In my May 6 article (Post-Draft Musings, Part 1: In the Kitchen with Scott Pioli and Todd Haley) I warned that rookie coaches and General Managers often come into their first assignment believing they have all of the answers. Newcomers come from successful organizations, and they’ve learned their trade from watching successful role models. Successful role models execute unsuccessful maneuvers from time to time, however, and sometimes even the best pupil lacks the discernment to understand which of those maneuvers flopped the hardest. They mimic the good, but sometimes they mimic the bad too.
It is from the latter that Todd Haley culled his mid-practice stunt last Friday, wherein he pulled his coaching staff from the field, leaving the players to guide their own final gameday preparations. That move was taken from the Bill Parcells playbook. Specifically, Parcells walked out of a New York Jets practice on October 15, 1998. Haley was one of his assistants at the time. Prior to the walkout, the Jets were 2-3. They finished the season 10-1. Haley undoubtedly viewed the move as a turning point for the team, and he hoped that mimicking the maneuver would produce similar results for his struggling Kansas City team.
As evidenced by Sunday’s game, it didn’t. Here’s why:
1. Haley walked out on a Friday practice for a Sunday game. Parcells walked out on a Thursday practice for a Monday game. It seems like a subtle difference, but it isn’t. Friday’s practice is the final preparation for a Sunday game. Walking out of a Friday practice could potentially render a team unprepared. That might explain to some degree why, on Sunday, the team looked… (wait for it)… unprepared.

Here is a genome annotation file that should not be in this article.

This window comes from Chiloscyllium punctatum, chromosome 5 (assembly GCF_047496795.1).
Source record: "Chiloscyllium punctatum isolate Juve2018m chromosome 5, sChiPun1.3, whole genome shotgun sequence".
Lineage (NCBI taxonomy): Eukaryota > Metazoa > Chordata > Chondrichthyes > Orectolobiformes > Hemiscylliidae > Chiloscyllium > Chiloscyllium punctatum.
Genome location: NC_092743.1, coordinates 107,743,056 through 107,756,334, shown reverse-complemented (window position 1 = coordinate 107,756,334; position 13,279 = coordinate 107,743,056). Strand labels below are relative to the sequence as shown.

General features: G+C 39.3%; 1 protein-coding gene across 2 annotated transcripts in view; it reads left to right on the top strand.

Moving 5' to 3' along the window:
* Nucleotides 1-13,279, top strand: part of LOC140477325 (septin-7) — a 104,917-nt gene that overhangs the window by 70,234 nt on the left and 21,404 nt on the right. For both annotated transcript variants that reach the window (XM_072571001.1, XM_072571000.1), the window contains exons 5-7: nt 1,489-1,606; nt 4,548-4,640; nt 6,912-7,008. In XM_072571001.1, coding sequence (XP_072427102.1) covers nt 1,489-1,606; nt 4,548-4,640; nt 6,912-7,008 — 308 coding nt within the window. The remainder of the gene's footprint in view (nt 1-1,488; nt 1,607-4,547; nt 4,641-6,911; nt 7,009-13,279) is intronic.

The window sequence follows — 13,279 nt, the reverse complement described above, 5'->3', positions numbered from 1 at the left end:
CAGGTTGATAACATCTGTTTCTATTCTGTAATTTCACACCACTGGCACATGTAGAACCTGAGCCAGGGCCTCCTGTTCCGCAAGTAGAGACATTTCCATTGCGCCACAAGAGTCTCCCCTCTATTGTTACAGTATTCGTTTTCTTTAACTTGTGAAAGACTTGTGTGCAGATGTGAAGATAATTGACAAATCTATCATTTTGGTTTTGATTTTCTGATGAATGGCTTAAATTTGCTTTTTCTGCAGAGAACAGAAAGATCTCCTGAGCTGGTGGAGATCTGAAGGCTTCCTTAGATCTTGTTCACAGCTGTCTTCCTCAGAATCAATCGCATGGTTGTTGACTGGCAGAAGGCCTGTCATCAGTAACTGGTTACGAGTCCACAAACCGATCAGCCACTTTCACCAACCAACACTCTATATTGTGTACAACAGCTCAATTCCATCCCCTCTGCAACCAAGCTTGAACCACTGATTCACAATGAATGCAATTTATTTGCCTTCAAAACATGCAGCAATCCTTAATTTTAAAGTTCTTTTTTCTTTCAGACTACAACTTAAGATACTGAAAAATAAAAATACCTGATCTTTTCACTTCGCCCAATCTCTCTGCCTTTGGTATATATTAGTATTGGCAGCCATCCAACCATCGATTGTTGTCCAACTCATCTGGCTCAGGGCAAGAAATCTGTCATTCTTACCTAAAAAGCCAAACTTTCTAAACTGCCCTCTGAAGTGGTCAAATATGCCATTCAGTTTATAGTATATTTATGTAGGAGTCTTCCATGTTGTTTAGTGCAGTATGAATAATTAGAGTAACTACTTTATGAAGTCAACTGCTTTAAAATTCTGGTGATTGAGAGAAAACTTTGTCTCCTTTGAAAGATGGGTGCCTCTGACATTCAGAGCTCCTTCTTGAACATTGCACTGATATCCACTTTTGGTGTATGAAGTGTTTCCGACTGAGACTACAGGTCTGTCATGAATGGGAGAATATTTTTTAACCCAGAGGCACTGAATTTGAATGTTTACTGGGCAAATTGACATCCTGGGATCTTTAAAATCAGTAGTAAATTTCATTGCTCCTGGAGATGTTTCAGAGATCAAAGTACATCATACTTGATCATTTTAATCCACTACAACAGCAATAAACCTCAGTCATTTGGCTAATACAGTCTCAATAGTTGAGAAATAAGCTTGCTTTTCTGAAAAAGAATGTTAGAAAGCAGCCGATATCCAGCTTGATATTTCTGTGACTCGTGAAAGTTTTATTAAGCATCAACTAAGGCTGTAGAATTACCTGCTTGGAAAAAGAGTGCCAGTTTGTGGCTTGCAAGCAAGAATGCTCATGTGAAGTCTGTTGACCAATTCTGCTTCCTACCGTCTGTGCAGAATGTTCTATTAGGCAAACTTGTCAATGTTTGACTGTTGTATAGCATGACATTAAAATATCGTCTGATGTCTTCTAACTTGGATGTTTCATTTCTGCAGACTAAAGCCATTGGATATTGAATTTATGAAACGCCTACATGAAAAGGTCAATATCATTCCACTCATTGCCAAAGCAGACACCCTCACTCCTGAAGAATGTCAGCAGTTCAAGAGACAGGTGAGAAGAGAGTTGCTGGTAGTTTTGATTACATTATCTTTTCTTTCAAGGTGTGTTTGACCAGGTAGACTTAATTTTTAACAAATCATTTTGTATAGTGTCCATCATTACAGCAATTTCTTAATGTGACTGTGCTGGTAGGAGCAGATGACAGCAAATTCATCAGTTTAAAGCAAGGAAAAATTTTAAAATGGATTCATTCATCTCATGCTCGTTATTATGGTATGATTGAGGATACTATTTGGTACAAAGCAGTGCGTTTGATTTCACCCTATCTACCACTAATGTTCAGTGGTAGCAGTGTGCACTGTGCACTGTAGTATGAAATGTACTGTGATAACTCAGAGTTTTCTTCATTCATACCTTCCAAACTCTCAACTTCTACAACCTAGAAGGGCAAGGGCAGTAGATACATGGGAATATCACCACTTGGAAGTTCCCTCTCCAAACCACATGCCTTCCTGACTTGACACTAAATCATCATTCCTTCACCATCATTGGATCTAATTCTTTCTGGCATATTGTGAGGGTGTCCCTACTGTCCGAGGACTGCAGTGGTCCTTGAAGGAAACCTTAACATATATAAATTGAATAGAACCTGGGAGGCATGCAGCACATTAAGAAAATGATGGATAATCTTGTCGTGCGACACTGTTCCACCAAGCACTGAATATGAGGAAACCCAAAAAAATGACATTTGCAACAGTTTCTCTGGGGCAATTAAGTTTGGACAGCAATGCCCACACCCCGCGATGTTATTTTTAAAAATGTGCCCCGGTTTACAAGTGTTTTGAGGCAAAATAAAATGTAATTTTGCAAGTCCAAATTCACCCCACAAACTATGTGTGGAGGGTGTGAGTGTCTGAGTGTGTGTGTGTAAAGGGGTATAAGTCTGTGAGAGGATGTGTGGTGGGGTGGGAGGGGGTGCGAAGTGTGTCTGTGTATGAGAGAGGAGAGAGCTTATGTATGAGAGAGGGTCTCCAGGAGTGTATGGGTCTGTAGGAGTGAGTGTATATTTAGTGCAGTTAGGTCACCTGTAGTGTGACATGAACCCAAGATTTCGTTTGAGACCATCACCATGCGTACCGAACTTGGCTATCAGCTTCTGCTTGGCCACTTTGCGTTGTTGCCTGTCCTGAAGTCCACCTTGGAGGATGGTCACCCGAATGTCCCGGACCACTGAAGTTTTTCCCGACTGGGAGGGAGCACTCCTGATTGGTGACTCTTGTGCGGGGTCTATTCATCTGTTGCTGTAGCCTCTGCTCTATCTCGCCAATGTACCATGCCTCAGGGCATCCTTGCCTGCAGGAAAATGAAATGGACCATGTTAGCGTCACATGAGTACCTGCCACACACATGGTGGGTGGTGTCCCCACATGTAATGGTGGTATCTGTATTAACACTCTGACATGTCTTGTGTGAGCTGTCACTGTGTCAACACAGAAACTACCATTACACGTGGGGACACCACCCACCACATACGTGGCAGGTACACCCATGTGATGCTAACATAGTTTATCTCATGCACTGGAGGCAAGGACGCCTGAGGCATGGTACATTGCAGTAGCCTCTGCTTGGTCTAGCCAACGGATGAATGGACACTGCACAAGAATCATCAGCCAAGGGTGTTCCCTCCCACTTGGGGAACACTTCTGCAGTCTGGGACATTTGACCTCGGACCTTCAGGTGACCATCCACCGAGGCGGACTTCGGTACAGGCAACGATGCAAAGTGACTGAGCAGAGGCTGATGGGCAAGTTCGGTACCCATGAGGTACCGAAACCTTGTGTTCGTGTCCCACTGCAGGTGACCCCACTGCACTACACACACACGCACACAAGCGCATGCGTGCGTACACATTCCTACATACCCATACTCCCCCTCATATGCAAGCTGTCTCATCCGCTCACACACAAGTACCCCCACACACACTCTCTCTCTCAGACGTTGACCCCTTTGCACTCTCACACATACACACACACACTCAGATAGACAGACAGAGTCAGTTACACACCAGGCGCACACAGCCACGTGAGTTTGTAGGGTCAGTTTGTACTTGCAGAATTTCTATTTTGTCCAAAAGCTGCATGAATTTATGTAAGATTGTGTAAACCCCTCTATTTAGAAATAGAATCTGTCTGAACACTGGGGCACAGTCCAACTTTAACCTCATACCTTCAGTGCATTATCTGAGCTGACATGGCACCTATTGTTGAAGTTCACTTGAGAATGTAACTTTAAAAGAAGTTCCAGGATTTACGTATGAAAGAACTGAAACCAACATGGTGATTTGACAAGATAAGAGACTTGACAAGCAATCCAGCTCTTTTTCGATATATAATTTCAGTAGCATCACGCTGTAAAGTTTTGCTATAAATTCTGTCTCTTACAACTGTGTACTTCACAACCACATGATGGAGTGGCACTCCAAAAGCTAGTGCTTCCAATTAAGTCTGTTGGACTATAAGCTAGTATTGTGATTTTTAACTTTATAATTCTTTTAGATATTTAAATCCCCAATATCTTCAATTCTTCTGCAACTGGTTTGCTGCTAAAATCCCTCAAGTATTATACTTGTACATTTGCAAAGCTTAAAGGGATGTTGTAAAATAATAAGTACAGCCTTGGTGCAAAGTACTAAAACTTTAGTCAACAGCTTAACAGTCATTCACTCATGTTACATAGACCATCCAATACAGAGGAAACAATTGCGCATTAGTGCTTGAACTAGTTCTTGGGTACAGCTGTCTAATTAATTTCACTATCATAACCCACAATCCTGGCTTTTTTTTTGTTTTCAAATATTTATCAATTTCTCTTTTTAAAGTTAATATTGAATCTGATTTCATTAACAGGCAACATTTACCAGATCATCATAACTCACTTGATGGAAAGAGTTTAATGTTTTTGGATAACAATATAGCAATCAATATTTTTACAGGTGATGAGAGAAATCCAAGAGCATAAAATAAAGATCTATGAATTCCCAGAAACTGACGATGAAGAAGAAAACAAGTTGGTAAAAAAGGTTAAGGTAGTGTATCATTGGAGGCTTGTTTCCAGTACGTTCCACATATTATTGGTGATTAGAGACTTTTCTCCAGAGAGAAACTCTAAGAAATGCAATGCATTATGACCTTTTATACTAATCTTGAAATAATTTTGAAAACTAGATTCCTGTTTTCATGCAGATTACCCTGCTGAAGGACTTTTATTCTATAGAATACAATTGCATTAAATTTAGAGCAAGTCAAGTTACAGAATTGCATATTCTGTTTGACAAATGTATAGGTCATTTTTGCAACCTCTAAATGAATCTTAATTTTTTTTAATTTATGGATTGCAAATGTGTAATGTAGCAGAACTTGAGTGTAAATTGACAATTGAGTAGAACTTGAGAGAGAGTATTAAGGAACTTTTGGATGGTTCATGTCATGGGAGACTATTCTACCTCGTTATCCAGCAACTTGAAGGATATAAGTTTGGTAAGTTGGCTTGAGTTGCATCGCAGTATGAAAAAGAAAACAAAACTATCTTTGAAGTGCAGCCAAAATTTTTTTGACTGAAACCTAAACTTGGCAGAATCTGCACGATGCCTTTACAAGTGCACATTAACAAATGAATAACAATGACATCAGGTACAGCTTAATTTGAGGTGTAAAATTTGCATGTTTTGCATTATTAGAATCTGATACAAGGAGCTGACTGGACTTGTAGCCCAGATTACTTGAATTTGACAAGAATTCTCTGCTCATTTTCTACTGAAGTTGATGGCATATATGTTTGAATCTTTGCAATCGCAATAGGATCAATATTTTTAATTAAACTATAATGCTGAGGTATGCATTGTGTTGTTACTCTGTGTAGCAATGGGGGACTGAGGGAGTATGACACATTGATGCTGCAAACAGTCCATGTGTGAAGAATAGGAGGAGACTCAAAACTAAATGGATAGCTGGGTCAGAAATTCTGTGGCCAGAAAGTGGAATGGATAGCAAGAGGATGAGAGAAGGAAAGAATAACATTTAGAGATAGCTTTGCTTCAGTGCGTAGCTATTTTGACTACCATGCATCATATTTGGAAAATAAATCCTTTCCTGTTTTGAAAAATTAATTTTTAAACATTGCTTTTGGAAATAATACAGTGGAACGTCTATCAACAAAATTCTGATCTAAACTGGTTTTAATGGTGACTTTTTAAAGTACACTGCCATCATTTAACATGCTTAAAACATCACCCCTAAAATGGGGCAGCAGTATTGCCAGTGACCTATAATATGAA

2. When Parcells walked out of that 1998 practice, he left it in the hands of 34-year old Pro Bowl quarterback Vinny Testaverde. Haley’s quarterback doesn’t have Vinny’s experience or his pedigree. That’s why it wasn’t Matt Cassel, but rather Brian Waters and journeyman tight end Sean Ryan that ran the offense in Haley’s absence. Waters’ role as a team leader is well established, but Ryan shouldn’t be taking a leadership role over Cassel. Cassel shouldn’t have afforded him the opportunity. It’s a clear indication that Cassel isn’t this team’s field general right now. He’s just the guy who takes the snaps.
3. In 1998, Parcells had been a head coach for 18 years. When an 18 year veteran coach with two Super Bowl rings walks out of a practice, he’s eccentric. When a rookie head coach does the same, eccentric is not the word that will likely be used.
4. Bill Parcells is Bill Parcells. Todd Haley is not.
I won’t mince words here. Todd Haley’s ego is getting in the way of the Chiefs winning games. The team suffers from an obvious dearth of talent, but not to an extent that justifies this past Sunday’s loss or the loss to Oakland two weeks prior. Would the tutelage of Clancy Pendergast on Friday have helped Maurice Leggett make better decisions on the field on Sunday? Maybe. Maybe not. It couldn’t have hurt. Likewise, would a dedicated offensive coordinator have been better able to identify that certain plays (namely the draw to flat-footed tailback Larry Johnson) just aren’t effective? Maybe. Maybe not. It couldn’t have hurt. More guidance won’t hurt a young team, but at every step Haley has opted for less guidance. Even in trading away Tony Gonzalez, the team’s only consistent skill position player, Haley opted for less.
It’s not working.